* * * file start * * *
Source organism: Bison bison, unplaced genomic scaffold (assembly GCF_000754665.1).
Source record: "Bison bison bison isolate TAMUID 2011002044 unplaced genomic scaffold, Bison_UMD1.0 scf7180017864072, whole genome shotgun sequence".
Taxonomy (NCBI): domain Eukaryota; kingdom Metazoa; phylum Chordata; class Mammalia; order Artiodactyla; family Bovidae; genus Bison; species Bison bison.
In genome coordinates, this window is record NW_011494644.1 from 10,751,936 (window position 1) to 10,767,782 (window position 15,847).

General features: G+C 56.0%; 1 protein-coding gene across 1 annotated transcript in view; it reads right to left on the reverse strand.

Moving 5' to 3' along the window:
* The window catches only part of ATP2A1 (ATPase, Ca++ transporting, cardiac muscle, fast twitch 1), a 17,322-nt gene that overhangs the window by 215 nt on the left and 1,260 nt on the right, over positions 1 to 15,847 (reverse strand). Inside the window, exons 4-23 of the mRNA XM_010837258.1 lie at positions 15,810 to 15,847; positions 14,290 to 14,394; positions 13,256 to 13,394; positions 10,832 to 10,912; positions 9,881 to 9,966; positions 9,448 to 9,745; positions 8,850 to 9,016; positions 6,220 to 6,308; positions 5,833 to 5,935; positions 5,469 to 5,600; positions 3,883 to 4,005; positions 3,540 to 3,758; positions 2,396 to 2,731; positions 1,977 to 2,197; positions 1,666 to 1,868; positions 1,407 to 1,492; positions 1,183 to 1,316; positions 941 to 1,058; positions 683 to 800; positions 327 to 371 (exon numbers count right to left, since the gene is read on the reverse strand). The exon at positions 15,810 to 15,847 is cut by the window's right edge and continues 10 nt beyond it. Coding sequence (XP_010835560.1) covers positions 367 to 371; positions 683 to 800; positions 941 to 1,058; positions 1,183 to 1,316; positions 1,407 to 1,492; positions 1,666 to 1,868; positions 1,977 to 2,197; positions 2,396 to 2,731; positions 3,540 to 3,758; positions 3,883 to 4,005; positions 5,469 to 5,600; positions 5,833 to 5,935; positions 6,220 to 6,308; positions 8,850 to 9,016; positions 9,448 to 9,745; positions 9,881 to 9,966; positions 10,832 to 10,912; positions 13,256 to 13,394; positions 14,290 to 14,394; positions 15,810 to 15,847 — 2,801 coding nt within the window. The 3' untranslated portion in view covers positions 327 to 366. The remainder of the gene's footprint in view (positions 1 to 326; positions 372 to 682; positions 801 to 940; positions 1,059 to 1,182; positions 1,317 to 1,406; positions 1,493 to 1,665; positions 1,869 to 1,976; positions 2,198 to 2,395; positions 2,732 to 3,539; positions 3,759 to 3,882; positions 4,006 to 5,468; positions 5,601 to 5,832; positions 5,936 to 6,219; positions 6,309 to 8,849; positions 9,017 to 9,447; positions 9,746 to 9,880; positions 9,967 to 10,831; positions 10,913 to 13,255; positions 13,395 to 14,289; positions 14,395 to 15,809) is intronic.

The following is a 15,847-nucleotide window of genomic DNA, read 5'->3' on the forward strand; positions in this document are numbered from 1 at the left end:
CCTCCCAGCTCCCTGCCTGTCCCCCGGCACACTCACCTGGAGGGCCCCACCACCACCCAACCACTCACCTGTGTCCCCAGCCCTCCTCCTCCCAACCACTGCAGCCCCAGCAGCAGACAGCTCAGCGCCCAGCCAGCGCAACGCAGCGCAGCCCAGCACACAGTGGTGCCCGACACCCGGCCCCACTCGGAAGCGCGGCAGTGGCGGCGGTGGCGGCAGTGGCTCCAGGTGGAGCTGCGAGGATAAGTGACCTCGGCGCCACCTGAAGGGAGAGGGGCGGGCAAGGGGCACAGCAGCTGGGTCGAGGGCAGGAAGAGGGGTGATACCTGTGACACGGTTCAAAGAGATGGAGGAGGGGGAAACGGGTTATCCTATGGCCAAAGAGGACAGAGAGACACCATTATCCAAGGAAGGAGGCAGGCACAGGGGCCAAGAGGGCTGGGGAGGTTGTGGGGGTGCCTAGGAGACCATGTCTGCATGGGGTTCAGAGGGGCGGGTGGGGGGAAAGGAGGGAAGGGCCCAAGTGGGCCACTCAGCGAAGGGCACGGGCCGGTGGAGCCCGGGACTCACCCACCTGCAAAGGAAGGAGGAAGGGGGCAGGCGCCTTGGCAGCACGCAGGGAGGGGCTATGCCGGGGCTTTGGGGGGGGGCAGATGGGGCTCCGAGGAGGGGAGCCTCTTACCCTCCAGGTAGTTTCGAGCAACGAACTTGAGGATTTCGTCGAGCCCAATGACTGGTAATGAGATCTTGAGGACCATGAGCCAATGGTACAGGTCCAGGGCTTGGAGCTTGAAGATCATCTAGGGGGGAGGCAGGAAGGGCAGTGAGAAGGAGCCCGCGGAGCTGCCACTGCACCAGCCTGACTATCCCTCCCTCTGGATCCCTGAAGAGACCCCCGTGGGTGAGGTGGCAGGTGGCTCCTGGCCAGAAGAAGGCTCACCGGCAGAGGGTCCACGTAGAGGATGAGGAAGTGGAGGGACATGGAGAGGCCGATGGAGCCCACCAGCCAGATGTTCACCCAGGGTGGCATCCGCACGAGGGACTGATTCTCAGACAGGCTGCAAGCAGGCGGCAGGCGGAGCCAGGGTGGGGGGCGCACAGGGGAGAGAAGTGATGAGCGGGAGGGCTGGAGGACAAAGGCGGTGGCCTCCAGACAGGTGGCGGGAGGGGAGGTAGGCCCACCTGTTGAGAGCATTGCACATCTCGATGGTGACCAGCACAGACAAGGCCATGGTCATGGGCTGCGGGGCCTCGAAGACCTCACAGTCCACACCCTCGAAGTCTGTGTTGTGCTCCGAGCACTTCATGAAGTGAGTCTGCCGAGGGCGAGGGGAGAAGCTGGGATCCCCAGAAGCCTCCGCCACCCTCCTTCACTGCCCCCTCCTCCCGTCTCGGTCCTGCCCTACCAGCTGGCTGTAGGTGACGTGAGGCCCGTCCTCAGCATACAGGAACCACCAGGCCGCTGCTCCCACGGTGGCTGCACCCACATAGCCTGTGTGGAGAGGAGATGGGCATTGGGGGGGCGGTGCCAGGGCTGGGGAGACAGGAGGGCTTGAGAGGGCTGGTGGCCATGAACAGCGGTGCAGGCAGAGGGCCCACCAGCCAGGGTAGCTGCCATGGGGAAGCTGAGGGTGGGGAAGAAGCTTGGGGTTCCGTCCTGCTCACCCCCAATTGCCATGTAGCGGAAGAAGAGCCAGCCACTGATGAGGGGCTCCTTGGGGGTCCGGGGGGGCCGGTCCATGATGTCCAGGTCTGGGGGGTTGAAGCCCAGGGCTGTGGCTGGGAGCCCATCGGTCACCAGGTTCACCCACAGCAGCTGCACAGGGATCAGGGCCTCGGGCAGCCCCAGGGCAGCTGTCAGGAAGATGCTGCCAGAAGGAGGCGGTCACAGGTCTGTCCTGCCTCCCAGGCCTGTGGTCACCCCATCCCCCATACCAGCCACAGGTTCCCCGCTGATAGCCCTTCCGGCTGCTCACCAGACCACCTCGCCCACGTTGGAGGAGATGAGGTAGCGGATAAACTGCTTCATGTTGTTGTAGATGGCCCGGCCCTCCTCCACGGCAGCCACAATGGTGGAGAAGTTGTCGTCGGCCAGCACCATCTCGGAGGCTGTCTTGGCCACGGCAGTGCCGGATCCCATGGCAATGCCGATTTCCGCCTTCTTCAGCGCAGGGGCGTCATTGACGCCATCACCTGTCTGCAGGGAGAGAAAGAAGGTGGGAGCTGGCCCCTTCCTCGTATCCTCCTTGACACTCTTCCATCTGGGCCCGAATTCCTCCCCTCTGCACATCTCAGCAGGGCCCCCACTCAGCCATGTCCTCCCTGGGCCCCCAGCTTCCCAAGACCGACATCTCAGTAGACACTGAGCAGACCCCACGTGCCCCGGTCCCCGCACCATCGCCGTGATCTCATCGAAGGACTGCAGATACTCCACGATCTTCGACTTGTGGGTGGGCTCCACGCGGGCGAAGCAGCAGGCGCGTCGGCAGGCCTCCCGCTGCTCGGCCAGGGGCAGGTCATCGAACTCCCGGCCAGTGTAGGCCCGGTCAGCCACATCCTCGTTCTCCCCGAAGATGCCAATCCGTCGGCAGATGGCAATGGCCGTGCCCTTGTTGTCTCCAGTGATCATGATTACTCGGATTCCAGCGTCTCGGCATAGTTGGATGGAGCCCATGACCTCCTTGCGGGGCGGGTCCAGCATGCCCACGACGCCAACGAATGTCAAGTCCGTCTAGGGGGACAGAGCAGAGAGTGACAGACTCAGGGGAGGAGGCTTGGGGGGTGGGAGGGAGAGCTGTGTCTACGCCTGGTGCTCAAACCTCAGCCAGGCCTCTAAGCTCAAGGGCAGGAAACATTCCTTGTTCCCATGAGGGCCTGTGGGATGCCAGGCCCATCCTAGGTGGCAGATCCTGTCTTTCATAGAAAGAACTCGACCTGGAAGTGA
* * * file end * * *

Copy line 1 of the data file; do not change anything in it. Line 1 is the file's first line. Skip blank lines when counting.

Source organism: Bison bison, unplaced genomic scaffold (assembly GCF_000754665.1).